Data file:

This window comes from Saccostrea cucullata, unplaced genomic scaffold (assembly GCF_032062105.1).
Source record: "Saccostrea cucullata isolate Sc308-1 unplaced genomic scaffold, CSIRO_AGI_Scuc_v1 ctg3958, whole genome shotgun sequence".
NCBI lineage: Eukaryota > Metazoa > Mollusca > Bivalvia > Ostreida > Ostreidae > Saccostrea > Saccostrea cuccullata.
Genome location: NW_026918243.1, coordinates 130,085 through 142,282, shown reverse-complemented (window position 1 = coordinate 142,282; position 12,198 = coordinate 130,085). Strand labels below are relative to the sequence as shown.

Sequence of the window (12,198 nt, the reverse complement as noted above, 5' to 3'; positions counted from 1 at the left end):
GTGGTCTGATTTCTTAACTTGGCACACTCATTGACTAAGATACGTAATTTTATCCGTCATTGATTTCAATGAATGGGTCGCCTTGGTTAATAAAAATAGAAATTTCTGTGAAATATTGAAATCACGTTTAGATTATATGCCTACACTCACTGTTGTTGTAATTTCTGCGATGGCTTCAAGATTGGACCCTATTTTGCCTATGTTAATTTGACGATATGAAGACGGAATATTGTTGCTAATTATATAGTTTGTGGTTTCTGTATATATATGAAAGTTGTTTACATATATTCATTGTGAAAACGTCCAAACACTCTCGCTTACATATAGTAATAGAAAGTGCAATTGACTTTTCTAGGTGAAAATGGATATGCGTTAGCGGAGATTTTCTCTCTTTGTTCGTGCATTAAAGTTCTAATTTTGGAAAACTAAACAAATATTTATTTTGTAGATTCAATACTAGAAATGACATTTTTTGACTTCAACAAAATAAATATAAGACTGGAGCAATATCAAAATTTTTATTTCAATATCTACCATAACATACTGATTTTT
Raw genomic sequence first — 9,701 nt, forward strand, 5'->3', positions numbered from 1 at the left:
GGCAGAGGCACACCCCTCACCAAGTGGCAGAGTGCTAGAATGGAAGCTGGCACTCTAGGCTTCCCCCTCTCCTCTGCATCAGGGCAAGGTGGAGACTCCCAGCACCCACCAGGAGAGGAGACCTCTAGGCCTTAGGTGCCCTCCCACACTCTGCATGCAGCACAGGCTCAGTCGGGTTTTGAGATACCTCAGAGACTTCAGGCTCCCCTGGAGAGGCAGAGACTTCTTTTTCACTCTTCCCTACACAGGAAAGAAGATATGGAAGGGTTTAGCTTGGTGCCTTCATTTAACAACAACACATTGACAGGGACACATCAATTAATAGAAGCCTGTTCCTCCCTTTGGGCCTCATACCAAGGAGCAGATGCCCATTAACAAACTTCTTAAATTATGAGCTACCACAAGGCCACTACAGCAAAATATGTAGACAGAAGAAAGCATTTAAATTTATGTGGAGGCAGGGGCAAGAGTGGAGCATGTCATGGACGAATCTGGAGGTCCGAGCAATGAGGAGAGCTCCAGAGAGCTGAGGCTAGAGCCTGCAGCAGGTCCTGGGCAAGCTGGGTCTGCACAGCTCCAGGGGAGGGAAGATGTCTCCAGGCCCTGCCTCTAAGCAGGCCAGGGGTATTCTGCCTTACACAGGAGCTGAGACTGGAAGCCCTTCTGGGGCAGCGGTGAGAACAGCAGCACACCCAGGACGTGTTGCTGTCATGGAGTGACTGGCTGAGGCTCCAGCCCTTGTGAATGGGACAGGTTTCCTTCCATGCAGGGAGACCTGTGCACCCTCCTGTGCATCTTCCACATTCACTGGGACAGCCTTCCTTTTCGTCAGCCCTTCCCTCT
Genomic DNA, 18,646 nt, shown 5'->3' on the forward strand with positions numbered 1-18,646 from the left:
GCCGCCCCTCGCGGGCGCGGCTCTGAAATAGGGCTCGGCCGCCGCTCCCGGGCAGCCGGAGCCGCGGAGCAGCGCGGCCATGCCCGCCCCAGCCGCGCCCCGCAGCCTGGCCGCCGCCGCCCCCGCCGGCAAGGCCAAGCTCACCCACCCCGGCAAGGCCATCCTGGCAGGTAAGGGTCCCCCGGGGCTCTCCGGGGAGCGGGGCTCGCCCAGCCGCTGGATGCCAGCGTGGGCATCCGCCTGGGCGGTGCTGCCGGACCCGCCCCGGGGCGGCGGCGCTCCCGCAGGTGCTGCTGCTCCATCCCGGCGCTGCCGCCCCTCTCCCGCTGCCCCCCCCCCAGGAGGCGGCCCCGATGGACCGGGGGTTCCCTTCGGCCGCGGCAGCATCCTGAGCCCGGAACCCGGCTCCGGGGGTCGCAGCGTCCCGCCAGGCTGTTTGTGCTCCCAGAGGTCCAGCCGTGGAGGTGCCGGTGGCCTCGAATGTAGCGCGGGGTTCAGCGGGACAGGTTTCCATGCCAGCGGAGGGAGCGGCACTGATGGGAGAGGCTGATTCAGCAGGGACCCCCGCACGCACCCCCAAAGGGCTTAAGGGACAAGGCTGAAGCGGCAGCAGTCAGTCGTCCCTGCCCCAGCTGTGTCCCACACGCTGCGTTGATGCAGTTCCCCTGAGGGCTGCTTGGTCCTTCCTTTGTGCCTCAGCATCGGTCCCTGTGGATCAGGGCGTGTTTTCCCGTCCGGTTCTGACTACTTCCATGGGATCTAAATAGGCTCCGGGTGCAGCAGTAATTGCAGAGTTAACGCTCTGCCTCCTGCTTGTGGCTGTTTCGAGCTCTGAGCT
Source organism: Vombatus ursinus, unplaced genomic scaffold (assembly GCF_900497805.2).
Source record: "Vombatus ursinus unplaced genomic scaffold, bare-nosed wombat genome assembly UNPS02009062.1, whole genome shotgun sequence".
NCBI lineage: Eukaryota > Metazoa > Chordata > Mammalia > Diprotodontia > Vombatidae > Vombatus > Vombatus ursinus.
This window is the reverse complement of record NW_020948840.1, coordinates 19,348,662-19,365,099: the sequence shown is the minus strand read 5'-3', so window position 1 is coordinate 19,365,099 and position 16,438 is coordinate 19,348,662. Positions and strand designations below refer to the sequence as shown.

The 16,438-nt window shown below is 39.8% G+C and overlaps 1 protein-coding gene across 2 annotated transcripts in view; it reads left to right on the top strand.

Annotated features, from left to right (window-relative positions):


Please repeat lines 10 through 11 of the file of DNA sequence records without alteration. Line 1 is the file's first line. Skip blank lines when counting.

GCCGCCCCTCGCGGGCGCGGCTCTGAAATAGGGCTCGGCCGCCGCTCCCGGGCAGCCGGAGCCGCGGAGCAGCGCGGCCATGCCCGCCCCAGCCGCGCCCCGCAGCCTGGCCGCCGCCGCCCCCGCCGGCAAGGCCAAGCTCACCCACCCCGGCAAGGCCATCCTGGCAGGTAAGGGTCCCCCGGGGCTCTCCGGGGAGCGGGGCTCGCCCAGCCGCTGGATGCCAGCGTGGGCATCCGCCTGGGCGGTGCTGCCGGACCCGCCCCGGGGCGGCGGCGCTCCCGCAGGTGCTGCTGCTCCATCCCGGCGCTGCCGCCCCTCTCCCGCTGCCCCCCCCCCAGGAGGCGGCCCCGATGGACCGGGGGTTCCCTTCGGCCGCGGCAGCATCCTGAGCCCGGAACCCGGCTCCGGGGGTCGCAGCGTCCCGCCAGGCTGTTTGTGCTCCCAGAGGTCCAGCCGTGGAGGTGCCGGTGGCCTCGAATGTAGCGCGGGGTTCAGCGGGACAGGTTTCCATGCCAGCGGAGGGAGCGGCACTGATGGGAGAGGCTGATTCAGCAGGGACCCCCGCACGCACCCCCAAAGGGCTTAAGGGACAAGGCTGAAGCGGCAGCAGTCAGTCGTCCCTGCCCCAGCTGTGTCCCACACGCTGCGTTGATGCAGTTCCCCTGAGGGCTGCTTGGTCCTTCCTTTGTGCCTCAGCATCGGTCCCTGTGGATCAGGGCGTGTTTTCCCGTCCGGTTCTGACTACTTCCATGGGATCTAAATAGGCTCCGGGTGCAGCAGTAATTGCAGAGTTAACGCTCTGCCTCCTGCTTGTGGCTGTTTCGAGCTCTGAGCT
Source organism: Vombatus ursinus, unplaced genomic scaffold (assembly GCF_900497805.2).